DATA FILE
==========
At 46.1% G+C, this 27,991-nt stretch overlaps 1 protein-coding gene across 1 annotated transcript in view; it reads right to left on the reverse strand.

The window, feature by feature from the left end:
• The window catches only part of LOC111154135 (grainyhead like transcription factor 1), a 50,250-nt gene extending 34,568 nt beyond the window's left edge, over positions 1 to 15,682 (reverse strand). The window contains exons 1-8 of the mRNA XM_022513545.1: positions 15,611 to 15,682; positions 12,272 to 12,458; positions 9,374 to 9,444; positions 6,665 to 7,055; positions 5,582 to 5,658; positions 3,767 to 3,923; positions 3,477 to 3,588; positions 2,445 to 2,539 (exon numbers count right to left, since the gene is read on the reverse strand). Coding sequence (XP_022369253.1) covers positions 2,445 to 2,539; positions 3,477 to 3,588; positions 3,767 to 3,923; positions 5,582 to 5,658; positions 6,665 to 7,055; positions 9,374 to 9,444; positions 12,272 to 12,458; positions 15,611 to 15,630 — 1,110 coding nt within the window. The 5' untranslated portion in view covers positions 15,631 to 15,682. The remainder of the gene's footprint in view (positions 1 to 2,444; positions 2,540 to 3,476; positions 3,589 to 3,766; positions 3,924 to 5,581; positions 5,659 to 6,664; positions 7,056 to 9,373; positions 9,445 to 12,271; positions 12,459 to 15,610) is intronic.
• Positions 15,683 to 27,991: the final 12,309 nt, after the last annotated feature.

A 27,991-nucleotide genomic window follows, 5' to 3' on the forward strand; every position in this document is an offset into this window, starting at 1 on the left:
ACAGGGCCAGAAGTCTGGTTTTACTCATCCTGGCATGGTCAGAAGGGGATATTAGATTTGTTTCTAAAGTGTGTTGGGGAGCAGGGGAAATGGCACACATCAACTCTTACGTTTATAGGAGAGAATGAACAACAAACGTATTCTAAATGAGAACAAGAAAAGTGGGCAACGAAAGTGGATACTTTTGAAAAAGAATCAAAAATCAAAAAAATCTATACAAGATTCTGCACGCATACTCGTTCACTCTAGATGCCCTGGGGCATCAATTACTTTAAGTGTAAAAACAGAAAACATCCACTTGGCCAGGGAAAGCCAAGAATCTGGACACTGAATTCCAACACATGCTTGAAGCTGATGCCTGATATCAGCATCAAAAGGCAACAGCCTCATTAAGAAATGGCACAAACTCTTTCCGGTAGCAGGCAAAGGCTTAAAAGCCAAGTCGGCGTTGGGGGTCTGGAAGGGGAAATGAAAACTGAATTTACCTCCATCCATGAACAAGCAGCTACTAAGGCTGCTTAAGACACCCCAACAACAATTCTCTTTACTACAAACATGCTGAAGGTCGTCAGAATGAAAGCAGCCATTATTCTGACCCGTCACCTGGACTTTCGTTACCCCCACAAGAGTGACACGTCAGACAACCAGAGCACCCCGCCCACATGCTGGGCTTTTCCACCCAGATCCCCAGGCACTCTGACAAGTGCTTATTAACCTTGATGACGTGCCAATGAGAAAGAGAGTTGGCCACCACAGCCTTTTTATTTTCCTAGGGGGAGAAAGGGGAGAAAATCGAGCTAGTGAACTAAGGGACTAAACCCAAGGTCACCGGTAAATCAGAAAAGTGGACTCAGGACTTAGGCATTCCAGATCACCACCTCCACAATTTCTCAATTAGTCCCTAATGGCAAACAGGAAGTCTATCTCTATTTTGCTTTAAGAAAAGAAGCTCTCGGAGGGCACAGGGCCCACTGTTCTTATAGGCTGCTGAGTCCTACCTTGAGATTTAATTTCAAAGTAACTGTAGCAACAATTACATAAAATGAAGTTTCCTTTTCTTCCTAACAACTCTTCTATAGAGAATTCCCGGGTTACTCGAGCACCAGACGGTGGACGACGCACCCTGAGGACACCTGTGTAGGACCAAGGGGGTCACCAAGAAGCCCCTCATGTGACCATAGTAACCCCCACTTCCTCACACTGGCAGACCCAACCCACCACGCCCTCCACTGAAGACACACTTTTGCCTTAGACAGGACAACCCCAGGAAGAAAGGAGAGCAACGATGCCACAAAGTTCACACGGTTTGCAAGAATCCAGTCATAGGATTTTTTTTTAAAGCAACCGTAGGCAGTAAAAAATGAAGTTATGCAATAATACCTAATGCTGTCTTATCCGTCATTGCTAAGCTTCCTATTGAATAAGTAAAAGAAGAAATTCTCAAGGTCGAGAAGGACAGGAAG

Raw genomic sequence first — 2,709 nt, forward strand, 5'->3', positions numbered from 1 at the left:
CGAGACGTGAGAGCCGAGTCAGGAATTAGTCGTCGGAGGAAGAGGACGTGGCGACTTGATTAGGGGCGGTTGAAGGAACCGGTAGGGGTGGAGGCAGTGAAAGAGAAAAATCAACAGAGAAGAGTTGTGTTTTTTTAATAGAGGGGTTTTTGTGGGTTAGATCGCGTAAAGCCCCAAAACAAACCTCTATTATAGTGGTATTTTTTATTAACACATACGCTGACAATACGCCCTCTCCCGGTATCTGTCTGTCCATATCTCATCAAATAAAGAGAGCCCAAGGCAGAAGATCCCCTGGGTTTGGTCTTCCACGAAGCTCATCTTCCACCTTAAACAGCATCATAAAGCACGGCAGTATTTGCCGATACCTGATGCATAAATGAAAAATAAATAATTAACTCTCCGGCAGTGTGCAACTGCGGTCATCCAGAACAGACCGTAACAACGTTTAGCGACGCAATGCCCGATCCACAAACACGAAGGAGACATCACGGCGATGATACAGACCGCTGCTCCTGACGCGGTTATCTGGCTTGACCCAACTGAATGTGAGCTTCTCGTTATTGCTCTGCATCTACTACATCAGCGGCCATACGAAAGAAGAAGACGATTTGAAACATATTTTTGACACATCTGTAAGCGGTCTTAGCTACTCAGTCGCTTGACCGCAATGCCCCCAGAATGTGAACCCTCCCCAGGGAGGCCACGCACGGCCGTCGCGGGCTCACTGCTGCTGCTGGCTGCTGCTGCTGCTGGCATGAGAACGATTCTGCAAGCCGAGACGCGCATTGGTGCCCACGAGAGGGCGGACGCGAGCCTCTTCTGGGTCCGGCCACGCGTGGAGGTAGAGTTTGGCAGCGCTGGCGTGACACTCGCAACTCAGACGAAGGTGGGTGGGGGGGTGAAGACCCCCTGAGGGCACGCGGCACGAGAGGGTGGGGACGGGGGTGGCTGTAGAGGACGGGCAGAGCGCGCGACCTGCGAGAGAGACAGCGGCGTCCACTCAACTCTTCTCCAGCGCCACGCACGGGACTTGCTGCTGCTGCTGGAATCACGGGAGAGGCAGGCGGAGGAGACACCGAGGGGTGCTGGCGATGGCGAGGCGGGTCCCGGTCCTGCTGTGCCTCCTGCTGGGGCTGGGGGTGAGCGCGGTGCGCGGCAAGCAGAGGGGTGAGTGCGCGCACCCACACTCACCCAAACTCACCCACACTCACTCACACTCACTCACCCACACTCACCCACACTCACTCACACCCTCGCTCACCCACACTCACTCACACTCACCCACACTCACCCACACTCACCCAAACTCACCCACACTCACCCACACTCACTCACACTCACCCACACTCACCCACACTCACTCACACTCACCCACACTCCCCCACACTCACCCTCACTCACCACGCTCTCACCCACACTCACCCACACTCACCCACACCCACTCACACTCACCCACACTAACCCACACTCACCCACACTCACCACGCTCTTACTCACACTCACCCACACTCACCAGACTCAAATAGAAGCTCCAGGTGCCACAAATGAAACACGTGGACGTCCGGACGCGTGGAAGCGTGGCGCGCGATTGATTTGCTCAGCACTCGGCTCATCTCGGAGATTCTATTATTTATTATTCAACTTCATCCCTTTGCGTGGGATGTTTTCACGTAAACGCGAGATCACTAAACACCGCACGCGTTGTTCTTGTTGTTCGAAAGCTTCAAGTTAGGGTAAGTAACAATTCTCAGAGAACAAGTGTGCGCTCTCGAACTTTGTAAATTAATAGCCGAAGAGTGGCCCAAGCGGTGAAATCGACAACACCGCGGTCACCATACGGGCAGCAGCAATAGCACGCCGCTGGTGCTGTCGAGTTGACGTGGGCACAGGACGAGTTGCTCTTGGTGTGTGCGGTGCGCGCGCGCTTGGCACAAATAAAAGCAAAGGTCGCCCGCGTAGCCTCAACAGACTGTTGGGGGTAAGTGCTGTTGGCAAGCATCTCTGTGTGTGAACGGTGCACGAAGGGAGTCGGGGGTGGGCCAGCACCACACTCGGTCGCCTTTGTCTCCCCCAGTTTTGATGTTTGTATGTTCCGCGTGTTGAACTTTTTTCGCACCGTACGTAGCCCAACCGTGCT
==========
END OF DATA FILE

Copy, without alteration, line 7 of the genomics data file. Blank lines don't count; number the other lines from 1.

Raw genomic sequence first — 2,709 nt, forward strand, 5'->3', positions numbered from 1 at the left: